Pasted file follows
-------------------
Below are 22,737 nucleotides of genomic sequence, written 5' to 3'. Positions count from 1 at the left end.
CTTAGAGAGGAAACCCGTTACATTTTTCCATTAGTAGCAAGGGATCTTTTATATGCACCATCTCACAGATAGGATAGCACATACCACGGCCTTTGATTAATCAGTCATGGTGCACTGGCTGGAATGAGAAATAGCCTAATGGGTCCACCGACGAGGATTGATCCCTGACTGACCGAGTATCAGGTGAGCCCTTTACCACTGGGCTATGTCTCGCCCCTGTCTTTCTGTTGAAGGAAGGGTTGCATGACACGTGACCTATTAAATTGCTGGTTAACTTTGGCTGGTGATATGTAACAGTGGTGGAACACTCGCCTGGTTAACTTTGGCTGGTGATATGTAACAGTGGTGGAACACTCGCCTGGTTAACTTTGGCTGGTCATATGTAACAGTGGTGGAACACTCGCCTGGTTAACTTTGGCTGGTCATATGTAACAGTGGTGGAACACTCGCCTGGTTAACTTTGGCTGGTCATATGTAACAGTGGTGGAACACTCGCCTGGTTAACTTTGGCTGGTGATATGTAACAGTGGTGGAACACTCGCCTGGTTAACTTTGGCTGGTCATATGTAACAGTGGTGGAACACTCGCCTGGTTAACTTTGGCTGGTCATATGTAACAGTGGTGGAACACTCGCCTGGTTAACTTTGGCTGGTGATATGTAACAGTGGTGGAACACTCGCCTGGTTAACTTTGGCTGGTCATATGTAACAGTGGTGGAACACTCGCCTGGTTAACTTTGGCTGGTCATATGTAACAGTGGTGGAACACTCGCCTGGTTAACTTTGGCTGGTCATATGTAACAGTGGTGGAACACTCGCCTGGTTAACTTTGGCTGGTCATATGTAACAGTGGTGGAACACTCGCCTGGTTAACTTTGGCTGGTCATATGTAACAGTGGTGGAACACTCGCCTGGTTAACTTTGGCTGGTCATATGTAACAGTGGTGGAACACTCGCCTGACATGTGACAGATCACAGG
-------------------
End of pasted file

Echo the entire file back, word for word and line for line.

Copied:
Below are 22,737 nucleotides of genomic sequence, written 5' to 3'. Positions count from 1 at the left end.
CTTAGAGAGGAAACCCGTTACATTTTTCCATTAGTAGCAAGGGATCTTTTATATGCACCATCTCACAGATAGGATAGCACATACCACGGCCTTTGATTAATCAGTCATGGTGCACTGGCTGGAATGAGAAATAGCCTAATGGGTCCACCGACGAGGATTGATCCCTGACTGACCGAGTATCAGGTGAGCCCTTTACCACTGGGCTATGTCTCGCCCCTGTCTTTCTGTTGAAGGAAGGGTTGCATGACACGTGACCTATTAAATTGCTGGTTAACTTTGGCTGGTGATATGTAACAGTGGTGGAACACTCGCCTGGTTAACTTTGGCTGGTGATATGTAACAGTGGTGGAACACTCGCCTGGTTAACTTTGGCTGGTCATATGTAACAGTGGTGGAACACTCGCCTGGTTAACTTTGGCTGGTCATATGTAACAGTGGTGGAACACTCGCCTGGTTAACTTTGGCTGGTCATATGTAACAGTGGTGGAACACTCGCCTGGTTAACTTTGGCTGGTGATATGTAACAGTGGTGGAACACTCGCCTGGTTAACTTTGGCTGGTCATATGTAACAGTGGTGGAACACTCGCCTGGTTAACTTTGGCTGGTCATATGTAACAGTGGTGGAACACTCGCCTGGTTAACTTTGGCTGGTGATATGTAACAGTGGTGGAACACTCGCCTGGTTAACTTTGGCTGGTCATATGTAACAGTGGTGGAACACTCGCCTGGTTAACTTTGGCTGGTCATATGTAACAGTGGTGGAACACTCGCCTGGTTAACTTTGGCTGGTCATATGTAACAGTGGTGGAACACTCGCCTGGTTAACTTTGGCTGGTCATATGTAACAGTGGTGGAACACTCGCCTGGTTAACTTTGGCTGGTCATATGTAACAGTGGTGGAACACTCGCCTGGTTAACTTTGGCTGGTCATATGTAACAGTGGTGGAACACTCGCCTGACATGTGACAGATCACAGG